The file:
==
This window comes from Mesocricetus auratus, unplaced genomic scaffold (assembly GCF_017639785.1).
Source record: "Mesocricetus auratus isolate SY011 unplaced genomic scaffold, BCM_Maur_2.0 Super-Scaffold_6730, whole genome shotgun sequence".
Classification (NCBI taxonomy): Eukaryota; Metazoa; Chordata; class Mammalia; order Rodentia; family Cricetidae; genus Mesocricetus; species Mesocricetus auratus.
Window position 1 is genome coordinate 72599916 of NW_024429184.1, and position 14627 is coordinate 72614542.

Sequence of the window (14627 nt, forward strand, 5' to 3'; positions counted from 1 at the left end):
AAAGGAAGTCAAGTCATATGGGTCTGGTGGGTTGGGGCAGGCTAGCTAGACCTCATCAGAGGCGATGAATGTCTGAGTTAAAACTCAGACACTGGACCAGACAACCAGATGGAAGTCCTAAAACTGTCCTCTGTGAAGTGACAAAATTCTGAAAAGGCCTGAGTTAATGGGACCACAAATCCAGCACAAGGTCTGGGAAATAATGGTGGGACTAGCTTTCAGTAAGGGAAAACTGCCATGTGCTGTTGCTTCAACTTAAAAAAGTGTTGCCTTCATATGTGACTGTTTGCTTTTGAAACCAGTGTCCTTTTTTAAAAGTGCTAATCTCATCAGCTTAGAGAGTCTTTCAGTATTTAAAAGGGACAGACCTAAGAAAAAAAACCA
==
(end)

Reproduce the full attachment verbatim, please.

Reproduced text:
This window comes from Mesocricetus auratus, unplaced genomic scaffold (assembly GCF_017639785.1).
Source record: "Mesocricetus auratus isolate SY011 unplaced genomic scaffold, BCM_Maur_2.0 Super-Scaffold_6730, whole genome shotgun sequence".
Classification (NCBI taxonomy): Eukaryota; Metazoa; Chordata; class Mammalia; order Rodentia; family Cricetidae; genus Mesocricetus; species Mesocricetus auratus.
Window position 1 is genome coordinate 72599916 of NW_024429184.1, and position 14627 is coordinate 72614542.

Sequence of the window (14627 nt, forward strand, 5' to 3'; positions counted from 1 at the left end):
AAAGGAAGTCAAGTCATATGGGTCTGGTGGGTTGGGGCAGGCTAGCTAGACCTCATCAGAGGCGATGAATGTCTGAGTTAAAACTCAGACACTGGACCAGACAACCAGATGGAAGTCCTAAAACTGTCCTCTGTGAAGTGACAAAATTCTGAAAAGGCCTGAGTTAATGGGACCACAAATCCAGCACAAGGTCTGGGAAATAATGGTGGGACTAGCTTTCAGTAAGGGAAAACTGCCATGTGCTGTTGCTTCAACTTAAAAAAGTGTTGCCTTCATATGTGACTGTTTGCTTTTGAAACCAGTGTCCTTTTTTAAAAGTGCTAATCTCATCAGCTTAGAGAGTCTTTCAGTATTTAAAAGGGACAGACCTAAGAAAAAAAACCA